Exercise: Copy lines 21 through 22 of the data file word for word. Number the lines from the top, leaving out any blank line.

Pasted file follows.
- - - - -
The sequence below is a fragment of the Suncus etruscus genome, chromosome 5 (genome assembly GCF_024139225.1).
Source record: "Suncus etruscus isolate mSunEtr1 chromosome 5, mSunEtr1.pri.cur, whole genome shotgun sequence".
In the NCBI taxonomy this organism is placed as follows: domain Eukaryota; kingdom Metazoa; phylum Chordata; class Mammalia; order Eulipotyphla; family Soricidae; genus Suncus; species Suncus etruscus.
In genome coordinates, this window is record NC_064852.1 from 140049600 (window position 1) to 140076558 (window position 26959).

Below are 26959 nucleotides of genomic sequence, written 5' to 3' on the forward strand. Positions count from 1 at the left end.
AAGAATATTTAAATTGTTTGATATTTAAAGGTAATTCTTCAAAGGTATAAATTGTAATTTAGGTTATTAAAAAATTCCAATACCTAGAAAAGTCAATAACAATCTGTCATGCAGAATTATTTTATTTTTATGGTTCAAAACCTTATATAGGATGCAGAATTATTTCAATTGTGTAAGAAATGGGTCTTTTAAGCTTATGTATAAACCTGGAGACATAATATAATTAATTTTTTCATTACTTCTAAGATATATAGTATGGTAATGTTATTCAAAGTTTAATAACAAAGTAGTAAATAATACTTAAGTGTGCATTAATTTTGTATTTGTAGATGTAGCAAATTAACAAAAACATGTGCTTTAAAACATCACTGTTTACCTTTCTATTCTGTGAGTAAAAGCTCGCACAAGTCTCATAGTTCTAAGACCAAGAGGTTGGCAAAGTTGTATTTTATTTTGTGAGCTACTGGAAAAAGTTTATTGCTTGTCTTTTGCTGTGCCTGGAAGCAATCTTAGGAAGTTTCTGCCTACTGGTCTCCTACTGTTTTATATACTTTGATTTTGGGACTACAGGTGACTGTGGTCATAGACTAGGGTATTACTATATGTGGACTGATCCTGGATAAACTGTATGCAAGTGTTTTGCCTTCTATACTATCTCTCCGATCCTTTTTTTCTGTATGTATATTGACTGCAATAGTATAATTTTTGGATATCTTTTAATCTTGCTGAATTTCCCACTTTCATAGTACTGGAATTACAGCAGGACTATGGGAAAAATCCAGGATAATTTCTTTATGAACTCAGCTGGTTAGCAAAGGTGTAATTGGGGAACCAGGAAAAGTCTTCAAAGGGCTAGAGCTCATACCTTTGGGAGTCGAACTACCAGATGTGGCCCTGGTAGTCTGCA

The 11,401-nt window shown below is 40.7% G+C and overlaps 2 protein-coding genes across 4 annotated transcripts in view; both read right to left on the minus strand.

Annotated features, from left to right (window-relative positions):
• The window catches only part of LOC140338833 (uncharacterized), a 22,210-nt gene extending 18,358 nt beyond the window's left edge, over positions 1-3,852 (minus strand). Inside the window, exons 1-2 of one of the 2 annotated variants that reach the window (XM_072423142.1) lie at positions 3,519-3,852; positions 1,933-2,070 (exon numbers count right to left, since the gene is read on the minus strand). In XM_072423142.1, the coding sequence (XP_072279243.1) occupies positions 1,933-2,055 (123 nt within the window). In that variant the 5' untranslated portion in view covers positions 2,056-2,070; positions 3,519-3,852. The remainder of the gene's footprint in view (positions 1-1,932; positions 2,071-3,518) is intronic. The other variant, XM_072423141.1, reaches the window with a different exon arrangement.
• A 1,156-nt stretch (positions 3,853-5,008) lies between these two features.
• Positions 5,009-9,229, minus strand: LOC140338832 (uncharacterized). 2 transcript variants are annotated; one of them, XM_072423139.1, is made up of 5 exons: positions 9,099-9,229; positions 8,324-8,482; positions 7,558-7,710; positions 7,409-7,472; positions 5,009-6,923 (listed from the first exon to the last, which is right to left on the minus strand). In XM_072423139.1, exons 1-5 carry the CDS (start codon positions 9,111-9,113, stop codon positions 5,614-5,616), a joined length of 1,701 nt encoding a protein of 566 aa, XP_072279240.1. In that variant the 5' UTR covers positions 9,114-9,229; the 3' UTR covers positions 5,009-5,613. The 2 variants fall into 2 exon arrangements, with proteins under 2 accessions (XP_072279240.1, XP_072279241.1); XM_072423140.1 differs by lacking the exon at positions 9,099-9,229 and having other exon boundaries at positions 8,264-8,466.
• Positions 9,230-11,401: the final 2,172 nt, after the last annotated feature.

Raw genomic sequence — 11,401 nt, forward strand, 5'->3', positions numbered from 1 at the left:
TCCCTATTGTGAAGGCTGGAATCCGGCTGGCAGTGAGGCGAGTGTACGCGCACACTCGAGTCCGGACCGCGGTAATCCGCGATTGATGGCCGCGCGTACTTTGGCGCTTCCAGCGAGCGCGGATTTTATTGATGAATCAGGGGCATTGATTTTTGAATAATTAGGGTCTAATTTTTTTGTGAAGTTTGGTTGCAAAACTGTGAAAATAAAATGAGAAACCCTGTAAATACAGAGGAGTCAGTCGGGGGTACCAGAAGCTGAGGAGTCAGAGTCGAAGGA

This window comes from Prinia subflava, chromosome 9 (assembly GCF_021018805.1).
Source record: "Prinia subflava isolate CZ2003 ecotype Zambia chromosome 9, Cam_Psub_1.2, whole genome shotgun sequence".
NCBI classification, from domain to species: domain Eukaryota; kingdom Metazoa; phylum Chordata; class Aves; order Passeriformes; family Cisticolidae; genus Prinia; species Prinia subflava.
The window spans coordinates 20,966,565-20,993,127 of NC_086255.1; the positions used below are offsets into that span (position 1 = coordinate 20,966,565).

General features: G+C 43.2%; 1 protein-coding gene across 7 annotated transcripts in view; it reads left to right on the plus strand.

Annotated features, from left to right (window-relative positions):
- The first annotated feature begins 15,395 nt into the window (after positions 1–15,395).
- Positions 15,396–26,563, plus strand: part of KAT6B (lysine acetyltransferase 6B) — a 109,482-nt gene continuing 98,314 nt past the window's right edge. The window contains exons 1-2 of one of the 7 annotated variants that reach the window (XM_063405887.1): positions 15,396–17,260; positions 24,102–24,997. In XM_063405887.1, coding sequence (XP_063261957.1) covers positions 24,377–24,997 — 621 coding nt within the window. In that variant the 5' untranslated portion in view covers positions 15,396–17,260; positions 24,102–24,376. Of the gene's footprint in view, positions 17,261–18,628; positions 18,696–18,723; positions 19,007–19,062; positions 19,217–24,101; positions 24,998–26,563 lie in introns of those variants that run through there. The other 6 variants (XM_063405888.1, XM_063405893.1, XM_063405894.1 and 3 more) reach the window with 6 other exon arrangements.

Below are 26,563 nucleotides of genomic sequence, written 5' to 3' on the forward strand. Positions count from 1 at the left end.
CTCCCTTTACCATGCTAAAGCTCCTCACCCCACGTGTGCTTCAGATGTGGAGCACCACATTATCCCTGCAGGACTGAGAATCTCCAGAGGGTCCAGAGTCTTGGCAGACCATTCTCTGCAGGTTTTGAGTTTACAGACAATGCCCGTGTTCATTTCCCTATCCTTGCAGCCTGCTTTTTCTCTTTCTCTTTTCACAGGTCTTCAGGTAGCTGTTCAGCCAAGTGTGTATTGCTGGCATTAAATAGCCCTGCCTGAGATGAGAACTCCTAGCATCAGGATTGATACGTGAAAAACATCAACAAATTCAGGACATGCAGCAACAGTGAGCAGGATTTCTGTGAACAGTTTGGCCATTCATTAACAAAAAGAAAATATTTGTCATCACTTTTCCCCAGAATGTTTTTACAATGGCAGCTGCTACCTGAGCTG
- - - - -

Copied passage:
- The first annotated feature begins 15,395 nt into the window (after positions 1–15,395).
- Positions 15,396–26,563, plus strand: part of KAT6B (lysine acetyltransferase 6B) — a 109,482-nt gene continuing 98,314 nt past the window's right edge. The window contains exons 1-2 of one of the 7 annotated variants that reach the window (XM_063405887.1): positions 15,396–17,260; positions 24,102–24,997. In XM_063405887.1, coding sequence (XP_063261957.1) covers positions 24,377–24,997 — 621 coding nt within the window. In that variant the 5' untranslated portion in view covers positions 15,396–17,260; positions 24,102–24,376. Of the gene's footprint in view, positions 17,261–18,628; positions 18,696–18,723; positions 19,007–19,062; positions 19,217–24,101; positions 24,998–26,563 lie in introns of those variants that run through there. The other 6 variants (XM_063405888.1, XM_063405893.1, XM_063405894.1 and 3 more) reach the window with 6 other exon arrangements.